Top things to do in London
London ranks high among the best places to travel in the world, attracting millions of visitors from all corners of the globe every year. It may not be one of the cheap places to travel, but there are so many things to do in London that it’s definitely worth a visit. So, once you’ve figured out the best time to visit London and the best time to book a flight – and you’ve watched King Charles’s coronation to get in the mood – where to start?
If you’ve never been to London, you’ll want to make sure to see the most important sights, but also some hidden gems we locals enjoy. I have been living in London for more than five years. I planned to just stay for a few weeks, but I fell in love with the city at first sight – and I still schedule in regular time for exploring my adopted home. I love to share my favourite spots as a travel writer, and I am on speed dial for friends, family and friends of friends who are visiting. It’s impossible to fit everything London has to offer into one trip (or even one lifetime!), but it’s easy to make the most of your time if you just know how.
Big Ben is London’s most famous landmark, so it’s a must-see for all travellers. The name refers to the huge bell inside the clock tower, which first chimed on May 31, 1859, but the whole building at the north end of the Houses of Parliament goes by this nickname. Big Ben was renamed Elizabeth Tower in honour of Queen Elizabeth II‘s Diamond Jubilee in 2012, but most people don’t call it that.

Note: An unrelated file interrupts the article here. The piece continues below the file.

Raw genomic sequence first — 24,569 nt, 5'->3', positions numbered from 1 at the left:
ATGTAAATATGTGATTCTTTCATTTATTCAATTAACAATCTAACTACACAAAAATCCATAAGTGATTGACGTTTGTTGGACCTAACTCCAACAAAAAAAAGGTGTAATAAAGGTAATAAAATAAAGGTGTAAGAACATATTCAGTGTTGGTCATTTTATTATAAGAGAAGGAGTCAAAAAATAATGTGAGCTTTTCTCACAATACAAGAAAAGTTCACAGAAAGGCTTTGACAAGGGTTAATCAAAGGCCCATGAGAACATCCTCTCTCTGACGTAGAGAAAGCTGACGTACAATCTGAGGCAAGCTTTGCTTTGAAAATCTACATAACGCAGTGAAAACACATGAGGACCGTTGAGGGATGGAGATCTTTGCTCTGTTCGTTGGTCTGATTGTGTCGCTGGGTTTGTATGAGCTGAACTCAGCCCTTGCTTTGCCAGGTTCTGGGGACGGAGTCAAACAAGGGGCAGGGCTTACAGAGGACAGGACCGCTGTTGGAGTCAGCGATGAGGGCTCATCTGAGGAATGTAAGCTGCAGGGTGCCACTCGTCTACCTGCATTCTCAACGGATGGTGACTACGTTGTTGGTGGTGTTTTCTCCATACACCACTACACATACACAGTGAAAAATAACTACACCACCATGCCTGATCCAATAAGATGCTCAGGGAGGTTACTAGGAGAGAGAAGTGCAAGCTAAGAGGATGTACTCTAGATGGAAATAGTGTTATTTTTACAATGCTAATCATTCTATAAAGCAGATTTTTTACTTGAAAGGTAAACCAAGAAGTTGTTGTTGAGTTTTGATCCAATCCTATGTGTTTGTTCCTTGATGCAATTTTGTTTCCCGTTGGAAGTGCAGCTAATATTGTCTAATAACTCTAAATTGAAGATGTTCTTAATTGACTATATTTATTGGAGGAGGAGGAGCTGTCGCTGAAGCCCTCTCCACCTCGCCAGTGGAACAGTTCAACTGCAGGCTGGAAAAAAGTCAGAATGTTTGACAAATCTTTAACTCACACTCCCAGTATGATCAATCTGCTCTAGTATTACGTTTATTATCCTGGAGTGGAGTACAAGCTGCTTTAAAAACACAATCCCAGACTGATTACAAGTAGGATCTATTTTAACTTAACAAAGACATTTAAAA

The tower underwent extensive renovations from summer 2017, and there was much excitement when the bells first rang again in November 2022. It’s still not possible to climb up Big Ben quite yet, but the big reopening for visitors is scheduled for later in 2023. Your best bet for a picture-perfect view of the tower and the Houses of Parliament is from Westminster Bridge.
Pro tip: If you want to take a selfie with Big Ben, the best spot is just behind the landmark, on Great George Street. When coming from Westminster Bridge, walk past the tower and the tube station (Westminster) toward St James’s Park, Westminster Abbey to your left. While it might be a bit cliché to pose next to a red phone box, the photo will still look great on your Instagram – and many Londoners snap this shot too.
If you followed King Charles‘s coronation (or other festive royal events such as Prince William and Kate Middleton‘s wedding) you’re probably already familiar with Westminster Abbey. But London’s most iconic church is even more impressive when you step foot inside yourself. Westminster Abbey was founded in 960 AD and has been the coronation church since 1066. It is also the final resting place of no fewer than 17 monarchs (the late Queen Elizabeth is buried in Windsor Castle), scientists such as Sir Isaac Newton and world-famous writers including Charles Dickens.
Westminster Abbey is both one of London’s top tourist attractions and a working church with daily services – so be prepared for crowds and parts of the abbey closed. The church is busiest in the mornings, so visit after lunchtime if you can book a time slot.
Pro tip: While it’s perfectly possible to explore the abbey with an audio guide (included in the ticket price), their guided tours are worth a bit of extra money. You will get to see parts of Westminster Abbey that are normally closed to the public, including royal tombs, the Poets’ Corner and Lady Chapel – and you’ll get to hear lots of interesting facts and anecdotes.